Although crazy paving has an overall random design, it must be placed with some precision to avoid an unbalanced look. The best way to plan out an area of paving when you’ve decided upon a basic site is to dry-lay it when the base is complete.

Separate the pieces that have one or more straight sides for use as edging and corners and lay these first, choosing only the largest pieces — small ones tend to break away.

You can lay the paving with a ragged outline to achieve an informal look, but you will still have to use the largest pieces for the edging. When plants have been introduced into the irregular edges and allowed to trail over the slabs you’ll find that your path soon assumes an established air.

It’s not important to make a regular joint width between the pieces — in fact, the paving will probably look much more natural if the joints vary. Fit the smaller inner pieces together like a jig-saw puzzle, mixing colours to best effect. When dry-laying the slabs avoid a continuous joint line across the path as this can be jarring to the eye and weakens the structure.

Laying the paving

The methods of laying crazy paving are similar to those using regular paving slabs — with a firm base being the first requirement.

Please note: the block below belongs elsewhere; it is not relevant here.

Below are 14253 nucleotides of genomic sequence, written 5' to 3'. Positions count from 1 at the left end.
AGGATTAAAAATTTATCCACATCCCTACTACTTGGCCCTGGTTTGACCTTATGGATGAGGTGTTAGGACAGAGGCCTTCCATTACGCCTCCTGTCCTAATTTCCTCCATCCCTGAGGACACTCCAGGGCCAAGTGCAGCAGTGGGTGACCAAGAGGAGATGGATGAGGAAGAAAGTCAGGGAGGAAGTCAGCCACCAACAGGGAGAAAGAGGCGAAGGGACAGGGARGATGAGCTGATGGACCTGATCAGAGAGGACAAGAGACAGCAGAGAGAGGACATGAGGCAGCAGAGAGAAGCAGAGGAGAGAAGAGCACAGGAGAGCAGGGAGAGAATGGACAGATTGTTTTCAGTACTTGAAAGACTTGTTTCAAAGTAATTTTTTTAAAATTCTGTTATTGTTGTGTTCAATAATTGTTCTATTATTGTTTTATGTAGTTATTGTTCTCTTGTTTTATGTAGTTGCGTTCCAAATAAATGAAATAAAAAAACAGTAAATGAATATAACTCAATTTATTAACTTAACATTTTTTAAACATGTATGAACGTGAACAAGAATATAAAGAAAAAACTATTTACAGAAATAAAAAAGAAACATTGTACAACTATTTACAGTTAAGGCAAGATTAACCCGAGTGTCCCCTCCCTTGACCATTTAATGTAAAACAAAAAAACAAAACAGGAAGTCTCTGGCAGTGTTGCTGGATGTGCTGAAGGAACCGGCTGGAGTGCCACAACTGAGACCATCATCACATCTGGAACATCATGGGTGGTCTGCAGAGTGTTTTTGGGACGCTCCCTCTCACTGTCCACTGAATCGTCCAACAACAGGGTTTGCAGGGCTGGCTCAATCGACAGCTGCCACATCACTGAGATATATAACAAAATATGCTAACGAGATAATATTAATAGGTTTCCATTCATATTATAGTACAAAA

To prepare the base remove the topsoil and compact the area using a roller or tamper. If the ground is soft or crumbly add a layer of hardcore and compact this into the surface. A blinding layer of sand added to the top accommodates any unevenness in the hardcore base and acts as a firm bed for the slabs.

Lay the slabs on generous mortar dabs under each corner or, with smaller pieces, on an overall mortar bed.

Work your way across the dry-laid surface, bedding each stone in turn and checking the level frequently using a builder’s level — don’t forget to incorporate a slight drainage fall to one side of a path or to the front of a patio or step treads. Tap the paving in place using the handle of your club hammer: as you do this some mortar will be squeezed up into the joints, which can be anything up to 25mm (1 in) wide. You needn’t scrape out this mortar from the joints: it actually makes for a stronger bond.

After you’ve laid the slabs point between them with mortar. Clad all the risers and treads, then point between the pieces. Clad low walls in the same way as step risers.



There are three ways to treat the joints between crazy paving:.

– Flush pointing — fill the joints with mortar flush with the tops of the slabs.